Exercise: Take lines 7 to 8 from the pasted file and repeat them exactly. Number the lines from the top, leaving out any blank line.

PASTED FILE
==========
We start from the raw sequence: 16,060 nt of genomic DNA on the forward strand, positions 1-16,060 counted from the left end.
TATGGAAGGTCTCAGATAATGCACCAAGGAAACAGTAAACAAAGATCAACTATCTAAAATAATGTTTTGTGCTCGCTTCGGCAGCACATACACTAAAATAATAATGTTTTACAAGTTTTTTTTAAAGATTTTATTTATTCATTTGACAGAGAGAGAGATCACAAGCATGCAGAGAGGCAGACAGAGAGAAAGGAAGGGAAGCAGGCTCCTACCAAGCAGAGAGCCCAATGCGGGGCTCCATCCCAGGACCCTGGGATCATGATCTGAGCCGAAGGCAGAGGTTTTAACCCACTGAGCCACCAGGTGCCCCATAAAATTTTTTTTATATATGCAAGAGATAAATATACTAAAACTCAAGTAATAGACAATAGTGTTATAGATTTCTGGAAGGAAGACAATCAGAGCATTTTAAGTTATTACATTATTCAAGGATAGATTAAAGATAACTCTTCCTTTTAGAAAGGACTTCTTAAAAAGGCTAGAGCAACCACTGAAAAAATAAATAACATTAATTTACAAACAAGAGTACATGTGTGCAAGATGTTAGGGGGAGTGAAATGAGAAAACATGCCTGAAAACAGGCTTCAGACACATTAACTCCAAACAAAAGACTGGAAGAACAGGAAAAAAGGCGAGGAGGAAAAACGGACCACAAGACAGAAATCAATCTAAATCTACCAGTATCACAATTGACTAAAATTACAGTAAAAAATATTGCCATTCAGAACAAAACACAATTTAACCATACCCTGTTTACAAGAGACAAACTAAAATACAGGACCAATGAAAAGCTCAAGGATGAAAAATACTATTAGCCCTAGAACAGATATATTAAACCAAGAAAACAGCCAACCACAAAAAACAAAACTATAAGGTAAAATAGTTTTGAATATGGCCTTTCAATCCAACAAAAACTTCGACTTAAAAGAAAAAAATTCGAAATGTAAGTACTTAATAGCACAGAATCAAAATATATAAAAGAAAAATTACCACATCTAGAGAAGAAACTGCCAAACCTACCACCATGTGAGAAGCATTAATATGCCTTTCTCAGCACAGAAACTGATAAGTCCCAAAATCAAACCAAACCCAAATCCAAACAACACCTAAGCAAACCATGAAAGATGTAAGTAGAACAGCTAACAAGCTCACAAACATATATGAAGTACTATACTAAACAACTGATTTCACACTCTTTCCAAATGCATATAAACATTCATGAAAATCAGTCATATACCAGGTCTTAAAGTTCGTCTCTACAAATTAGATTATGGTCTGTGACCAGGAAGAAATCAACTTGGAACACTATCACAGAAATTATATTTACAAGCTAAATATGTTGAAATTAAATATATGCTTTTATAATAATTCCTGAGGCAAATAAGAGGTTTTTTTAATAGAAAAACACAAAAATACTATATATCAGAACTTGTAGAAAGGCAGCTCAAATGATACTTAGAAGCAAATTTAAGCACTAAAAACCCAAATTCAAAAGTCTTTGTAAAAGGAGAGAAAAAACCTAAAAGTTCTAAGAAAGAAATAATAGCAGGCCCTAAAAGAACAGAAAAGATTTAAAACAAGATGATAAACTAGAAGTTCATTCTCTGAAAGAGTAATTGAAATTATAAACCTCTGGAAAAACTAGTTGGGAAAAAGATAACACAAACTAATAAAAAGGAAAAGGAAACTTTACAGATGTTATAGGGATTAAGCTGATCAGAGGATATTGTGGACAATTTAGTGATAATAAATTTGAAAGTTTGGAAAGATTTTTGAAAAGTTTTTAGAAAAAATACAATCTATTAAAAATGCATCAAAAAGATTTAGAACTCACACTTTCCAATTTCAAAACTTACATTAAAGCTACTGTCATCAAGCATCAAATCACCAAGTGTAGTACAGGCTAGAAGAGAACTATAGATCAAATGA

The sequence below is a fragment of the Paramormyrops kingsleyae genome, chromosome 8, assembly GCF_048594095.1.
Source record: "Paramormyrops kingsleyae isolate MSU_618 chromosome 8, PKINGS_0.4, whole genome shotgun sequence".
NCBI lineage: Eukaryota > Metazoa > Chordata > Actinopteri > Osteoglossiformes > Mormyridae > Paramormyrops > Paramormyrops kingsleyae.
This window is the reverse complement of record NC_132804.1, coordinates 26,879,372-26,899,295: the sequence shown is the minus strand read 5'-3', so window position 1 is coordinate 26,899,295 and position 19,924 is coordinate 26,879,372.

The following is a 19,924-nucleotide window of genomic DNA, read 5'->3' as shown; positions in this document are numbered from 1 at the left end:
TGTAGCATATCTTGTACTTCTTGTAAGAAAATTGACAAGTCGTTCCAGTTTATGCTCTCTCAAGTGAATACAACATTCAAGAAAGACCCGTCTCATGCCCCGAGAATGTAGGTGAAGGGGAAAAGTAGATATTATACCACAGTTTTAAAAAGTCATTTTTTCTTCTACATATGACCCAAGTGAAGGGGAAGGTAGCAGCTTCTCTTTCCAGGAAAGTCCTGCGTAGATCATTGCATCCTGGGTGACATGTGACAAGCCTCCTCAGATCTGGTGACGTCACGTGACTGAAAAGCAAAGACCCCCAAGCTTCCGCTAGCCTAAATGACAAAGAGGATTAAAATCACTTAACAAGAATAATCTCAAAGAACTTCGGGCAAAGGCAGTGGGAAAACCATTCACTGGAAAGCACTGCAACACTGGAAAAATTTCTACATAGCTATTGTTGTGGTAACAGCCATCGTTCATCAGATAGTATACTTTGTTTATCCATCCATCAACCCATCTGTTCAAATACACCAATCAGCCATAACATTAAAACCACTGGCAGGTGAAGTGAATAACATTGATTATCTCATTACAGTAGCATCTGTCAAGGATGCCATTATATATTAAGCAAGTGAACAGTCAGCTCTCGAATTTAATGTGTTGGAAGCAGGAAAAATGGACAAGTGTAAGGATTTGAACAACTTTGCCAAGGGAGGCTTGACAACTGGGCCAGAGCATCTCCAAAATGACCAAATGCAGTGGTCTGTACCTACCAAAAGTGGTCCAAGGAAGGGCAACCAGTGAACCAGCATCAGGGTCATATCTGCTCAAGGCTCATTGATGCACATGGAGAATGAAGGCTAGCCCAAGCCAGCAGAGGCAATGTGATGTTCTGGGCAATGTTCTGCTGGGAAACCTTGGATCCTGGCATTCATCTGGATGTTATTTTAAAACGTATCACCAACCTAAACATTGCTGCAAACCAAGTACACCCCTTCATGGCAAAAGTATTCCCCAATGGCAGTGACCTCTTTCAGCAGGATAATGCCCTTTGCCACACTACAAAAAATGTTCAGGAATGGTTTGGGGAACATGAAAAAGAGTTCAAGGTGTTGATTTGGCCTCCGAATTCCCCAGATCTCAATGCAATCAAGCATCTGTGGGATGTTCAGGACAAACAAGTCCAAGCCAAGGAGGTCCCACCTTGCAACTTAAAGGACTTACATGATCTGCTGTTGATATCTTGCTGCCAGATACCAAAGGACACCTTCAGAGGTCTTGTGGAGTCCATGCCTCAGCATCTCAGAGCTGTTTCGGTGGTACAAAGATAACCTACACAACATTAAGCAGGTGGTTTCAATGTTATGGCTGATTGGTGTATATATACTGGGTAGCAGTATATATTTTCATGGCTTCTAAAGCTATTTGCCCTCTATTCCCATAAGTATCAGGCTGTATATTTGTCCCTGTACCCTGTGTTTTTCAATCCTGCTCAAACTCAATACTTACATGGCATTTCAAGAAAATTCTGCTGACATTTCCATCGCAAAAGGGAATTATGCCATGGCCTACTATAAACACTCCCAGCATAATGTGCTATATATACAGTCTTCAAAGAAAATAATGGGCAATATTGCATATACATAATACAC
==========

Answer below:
The following is a 19,924-nucleotide window of genomic DNA, read 5'->3' as shown; positions in this document are numbered from 1 at the left end:
TGTAGCATATCTTGTACTTCTTGTAAGAAAATTGACAAGTCGTTCCAGTTTATGCTCTCTCAAGTGAATACAACATTCAAGAAAGACCCGTCTCATGCCCCGAGAATGTAGGTGAAGGGGAAAAGTAGATATTATACCACAGTTTTAAAAAGTCATTTTTTCTTCTACATATGACCCAAGTGAAGGGGAAGGTAGCAGCTTCTCTTTCCAGGAAAGTCCTGCGTAGATCATTGCATCCTGGGTGACATGTGACAAGCCTCCTCAGATCTGGTGACGTCACGTGACTGAAAAGCAAAGACCCCCAAGCTTCCGCTAGCCTAAATGACAAAGAGGATTAAAATCACTTAACAAGAATAATCTCAAAGAACTTCGGGCAAAGGCAGTGGGAAAACCATTCACTGGAAAGCACTGCAACACTGGAAAAATTTCTACATAGCTATTGTTGTGGTAACAGCCATCGTTCATCAGATAGTATACTTTGTTTATCCATCCATCAACCCATCTGTTCAAATACACCAATCAGCCATAACATTAAAACCACTGGCAGGTGAAGTGAATAACATTGATTATCTCATTACAGTAGCATCTGTCAAGGATGCCATTATATATTAAGCAAGTGAACAGTCAGCTCTCGAATTTAATGTGTTGGAAGCAGGAAAAATGGACAAGTGTAAGGATTTGAACAACTTTGCCAAGGGAGGCTTGACAACTGGGCCAGAGCATCTCCAAAATGACCAAATGCAGTGGTCTGTACCTACCAAAAGTGGTCCAAGGAAGGGCAACCAGTGAACCAGCATCAGGGTCATATCTGCTCAAGGCTCATTGATGCACATGGAGAATGAAGGCTAGCCCAAGCCAGCAGAGGCAATGTGATGTTCTGGGCAATGTTCTGCTGGGAAACCTTGGATCCTGGCATTCATCTGGATGTTATTTTAAAACGTATCACCAACCTAAACATTGCTGCAAACCAAGTACACCCCTTCATGGCAAAAGTATTCCCCAATGGCAGTGACCTCTTTCAGCAGGATAATGCCCTTTGCCACACTACAAAAAATGTTCAGGAATGGTTTGGGGAACATGAAAAAGAGTTCAAGGTGTTGATTTGGCCTCCGAATTCCCCAGATCTCAATGCAATCAAGCATCTGTGGGATGTTCAGGACAAACAAGTCCAAGCCAAGGAGGTCCCACCTTGCAACTTAAAGGACTTACATGATCTGCTGTTGATATCTTGCTGCCAGATACCAAAGGACACCTTCAGAGGTCTTGTGGAGTCCATGCCTCAGCATCTCAGAGCTGTTTCGGTGGTACAAAGATAACCTACACAACATTAAGCAGGTGGTTTCAATGTTATGGCTGATTGGTGTATATATACTGGGTAGCAGTATATATTTTCATGGCTTCTAAAGCTATTTGCCCTCTATTCCCATAAGTATCAGGCTGTATATTTGTCCCTGTACCCTGTGTTTTTCAATCCTGCTCAAACTCAATACTTACATGGCATTTCAAGAAAATTCTGCTGACATTTCCATCGCAAAAGGGAATTATGCCATGGCCTACTATAAACACTCCCAGCATAATGTGCTATATATACAGTCTTCAAAGAAAATAATGGGCAATATTGCATATACATAATACAC